Coach Ric Stern of CycleCoach said: “When I work with athletes, I’d rather make progress slowly than see them have massive swings in weight. That’s both unhealthy and results in people losing horrible amounts of fitness, quite rapidly.”

Healthy change has to be sustainable.

“There’s no point asking people to eat food they don’t enjoy. It’s better to look at food they like, and find healthier versions. For example, you might have someone who likes a fry up for breakfast once a week. There might be easier and healthier ways to eat a better version – grilling or baking, and substituting some of the foods.

“Volume of fruit and veg is often lacking, so I usually try to get people to increase that,” he says.

Stern also suggests that riders looking to lose quite a bit of weight accept that this may mean putting fitness and intervals on the back burner, temporarily.

“If you have a lot of weight to lose, you’ll need to balance that with the amount of intensity you include. I wouldn’t include intervals, it seems to be a bit of a recipe for disaster.

“If you want to lose 5kg, you might have to prioritise that 5kg, and accept doing less intensity in that time, then once you’ve got there, you can up your calories again and reintroduce harder sessions.”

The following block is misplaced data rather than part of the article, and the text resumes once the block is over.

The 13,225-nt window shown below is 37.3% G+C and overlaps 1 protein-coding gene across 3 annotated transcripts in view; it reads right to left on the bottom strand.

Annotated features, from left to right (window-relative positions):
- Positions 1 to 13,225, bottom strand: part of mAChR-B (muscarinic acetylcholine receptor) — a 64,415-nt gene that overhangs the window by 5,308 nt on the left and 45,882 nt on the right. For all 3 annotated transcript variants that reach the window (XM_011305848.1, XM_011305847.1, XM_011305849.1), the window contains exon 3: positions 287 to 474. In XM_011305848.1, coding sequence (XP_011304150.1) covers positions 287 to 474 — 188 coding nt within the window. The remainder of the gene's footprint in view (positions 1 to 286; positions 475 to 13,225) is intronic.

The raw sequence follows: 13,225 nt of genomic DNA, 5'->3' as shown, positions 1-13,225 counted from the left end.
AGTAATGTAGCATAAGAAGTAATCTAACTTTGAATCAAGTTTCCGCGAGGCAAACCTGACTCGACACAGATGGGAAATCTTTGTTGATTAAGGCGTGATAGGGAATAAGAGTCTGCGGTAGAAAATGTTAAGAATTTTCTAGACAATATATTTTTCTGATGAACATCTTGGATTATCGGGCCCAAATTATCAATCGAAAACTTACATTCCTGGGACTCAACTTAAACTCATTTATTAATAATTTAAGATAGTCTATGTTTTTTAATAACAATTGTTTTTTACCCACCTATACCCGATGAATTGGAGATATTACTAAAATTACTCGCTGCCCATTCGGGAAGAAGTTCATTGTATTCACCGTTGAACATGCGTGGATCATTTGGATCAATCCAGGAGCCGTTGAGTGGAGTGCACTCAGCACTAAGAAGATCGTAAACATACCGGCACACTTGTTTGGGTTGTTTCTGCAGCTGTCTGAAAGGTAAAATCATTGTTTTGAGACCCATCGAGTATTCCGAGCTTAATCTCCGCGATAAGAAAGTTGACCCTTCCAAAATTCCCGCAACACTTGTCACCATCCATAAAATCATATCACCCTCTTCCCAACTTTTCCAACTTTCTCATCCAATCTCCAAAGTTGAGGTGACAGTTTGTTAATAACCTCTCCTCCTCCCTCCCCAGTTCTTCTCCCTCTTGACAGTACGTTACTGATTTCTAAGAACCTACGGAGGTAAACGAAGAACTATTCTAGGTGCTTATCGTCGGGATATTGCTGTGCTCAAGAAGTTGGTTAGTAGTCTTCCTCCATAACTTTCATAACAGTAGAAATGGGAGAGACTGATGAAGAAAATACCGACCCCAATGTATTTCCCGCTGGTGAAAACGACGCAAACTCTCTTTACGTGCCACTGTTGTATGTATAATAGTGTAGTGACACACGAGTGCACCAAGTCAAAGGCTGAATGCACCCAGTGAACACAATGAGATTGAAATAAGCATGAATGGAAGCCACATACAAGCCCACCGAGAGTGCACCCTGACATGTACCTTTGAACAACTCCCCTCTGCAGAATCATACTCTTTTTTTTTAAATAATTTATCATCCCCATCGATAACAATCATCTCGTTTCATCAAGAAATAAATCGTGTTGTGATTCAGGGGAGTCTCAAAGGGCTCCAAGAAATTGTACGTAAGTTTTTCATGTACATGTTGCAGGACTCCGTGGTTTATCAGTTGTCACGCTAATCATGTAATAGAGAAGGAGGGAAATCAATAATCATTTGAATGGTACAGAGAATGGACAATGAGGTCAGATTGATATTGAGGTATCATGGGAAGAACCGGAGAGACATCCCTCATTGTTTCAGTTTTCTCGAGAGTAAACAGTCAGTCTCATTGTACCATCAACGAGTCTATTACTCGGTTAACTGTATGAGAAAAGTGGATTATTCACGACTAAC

There’s one thing that all diets have in common: they put you in a calorie deficit.

“Fundamentally you lose weight because you’re in a calorie deficit, that’s the second law of thermodynamics – energy in must equal energy out to maintain a set state, it’s the underpinning rule which holds the universe as we know it together,” says Impey.

“There’s 10,000 different ways to create a calorie deficit. What you need to do is make small changes, consistently,” Impey says.

“Make a change in behaviour, whether that’s cooking from scratch, adjusting the time you eat, using more fresh fruit and vegetables. It’s finding what works best for you.”